Mitigation of the Adverse Effects of Salt Stress on Maize (Zea Mays L.) Through Organic Amendments
Salinity is a major limiting factor for crop production in coastal areas of Bangladesh. Organic amendments could contribute to the improvement of crop production in coastal areas. Two maize cultivars (BARI Hybrid Maize-5 and Hybrid Maize Pacific-987) were grown in pots to investigate the mitigating adverse effects of salt stress in maize by organic amendments. Two doses of farmyard manure (FYM) and poultry manure (PM) were mixed with soils before seed sowing. Plants were subjected to salinity (0-50 mM NaCl) at vegetative stage. Salt stress caused a significant reduction in growth and yield of both maize cultivars. Higher NaCl (50 mM) stress caused a drastic decrease in growth and yield of both maize cultivars. Salinity also decreased reproductive growth, chlorophyll contents and K+/Na+ ratio in both maize cultivars. Organic amendments with FYM and PM improved salt tolerances of maize that were associated with increased yield components, chlorophyll content and K+/Na+ ratio. Hybrid Maize Pacific-987 grown in low salinity with FYM or PM amendments produced higher yield than control condition. On the contrary, BARI Hybrid Maize-5 conferred tolerance to high salinity, when soils were amended with FYM or PM. Furthermore, organic amendments improved electrical conductivity, exchangeable Na and organic matter status under salinity condition. The present study suggests that organic amendments with FYM or PM confer tolerance to salinity in maize by increasing chlorophyll content and K+/Na+ ratio.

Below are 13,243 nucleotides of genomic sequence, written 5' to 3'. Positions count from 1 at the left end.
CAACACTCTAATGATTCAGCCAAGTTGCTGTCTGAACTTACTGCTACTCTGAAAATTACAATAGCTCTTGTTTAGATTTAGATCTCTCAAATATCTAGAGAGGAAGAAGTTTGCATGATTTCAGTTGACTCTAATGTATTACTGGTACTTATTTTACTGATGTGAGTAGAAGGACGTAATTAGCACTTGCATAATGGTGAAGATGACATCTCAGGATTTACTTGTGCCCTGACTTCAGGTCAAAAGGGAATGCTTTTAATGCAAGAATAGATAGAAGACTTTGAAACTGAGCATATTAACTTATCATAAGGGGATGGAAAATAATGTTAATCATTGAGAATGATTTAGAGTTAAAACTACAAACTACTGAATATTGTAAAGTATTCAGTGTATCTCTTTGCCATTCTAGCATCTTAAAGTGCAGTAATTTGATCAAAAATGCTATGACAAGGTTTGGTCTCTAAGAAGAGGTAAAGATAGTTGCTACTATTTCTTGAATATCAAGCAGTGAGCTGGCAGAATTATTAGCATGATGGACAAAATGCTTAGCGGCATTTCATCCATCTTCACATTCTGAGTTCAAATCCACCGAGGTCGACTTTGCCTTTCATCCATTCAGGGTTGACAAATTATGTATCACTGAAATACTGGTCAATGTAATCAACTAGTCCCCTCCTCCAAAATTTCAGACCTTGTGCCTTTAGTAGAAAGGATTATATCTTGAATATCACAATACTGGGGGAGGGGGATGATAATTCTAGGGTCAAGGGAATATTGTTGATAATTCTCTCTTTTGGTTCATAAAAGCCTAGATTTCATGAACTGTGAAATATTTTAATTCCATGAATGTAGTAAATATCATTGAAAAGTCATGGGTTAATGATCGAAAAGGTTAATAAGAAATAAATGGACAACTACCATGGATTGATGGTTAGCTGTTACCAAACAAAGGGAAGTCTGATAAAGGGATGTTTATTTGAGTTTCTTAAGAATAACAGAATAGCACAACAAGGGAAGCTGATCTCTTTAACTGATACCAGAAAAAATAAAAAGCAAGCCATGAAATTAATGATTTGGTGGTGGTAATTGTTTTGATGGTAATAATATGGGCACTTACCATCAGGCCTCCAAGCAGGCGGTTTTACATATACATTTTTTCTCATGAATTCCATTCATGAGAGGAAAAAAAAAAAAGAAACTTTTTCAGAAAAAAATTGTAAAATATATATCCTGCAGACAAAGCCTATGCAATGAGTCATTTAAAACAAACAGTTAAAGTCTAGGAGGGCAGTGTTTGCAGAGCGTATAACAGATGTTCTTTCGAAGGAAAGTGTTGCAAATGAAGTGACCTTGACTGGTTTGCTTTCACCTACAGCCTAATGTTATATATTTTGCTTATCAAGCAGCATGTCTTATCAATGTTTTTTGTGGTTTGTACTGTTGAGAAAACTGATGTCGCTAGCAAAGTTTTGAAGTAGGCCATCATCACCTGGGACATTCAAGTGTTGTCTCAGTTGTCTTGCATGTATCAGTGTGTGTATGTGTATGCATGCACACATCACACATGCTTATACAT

Int J Appl Sci Biotechnol, Vol. 1(4): 233-239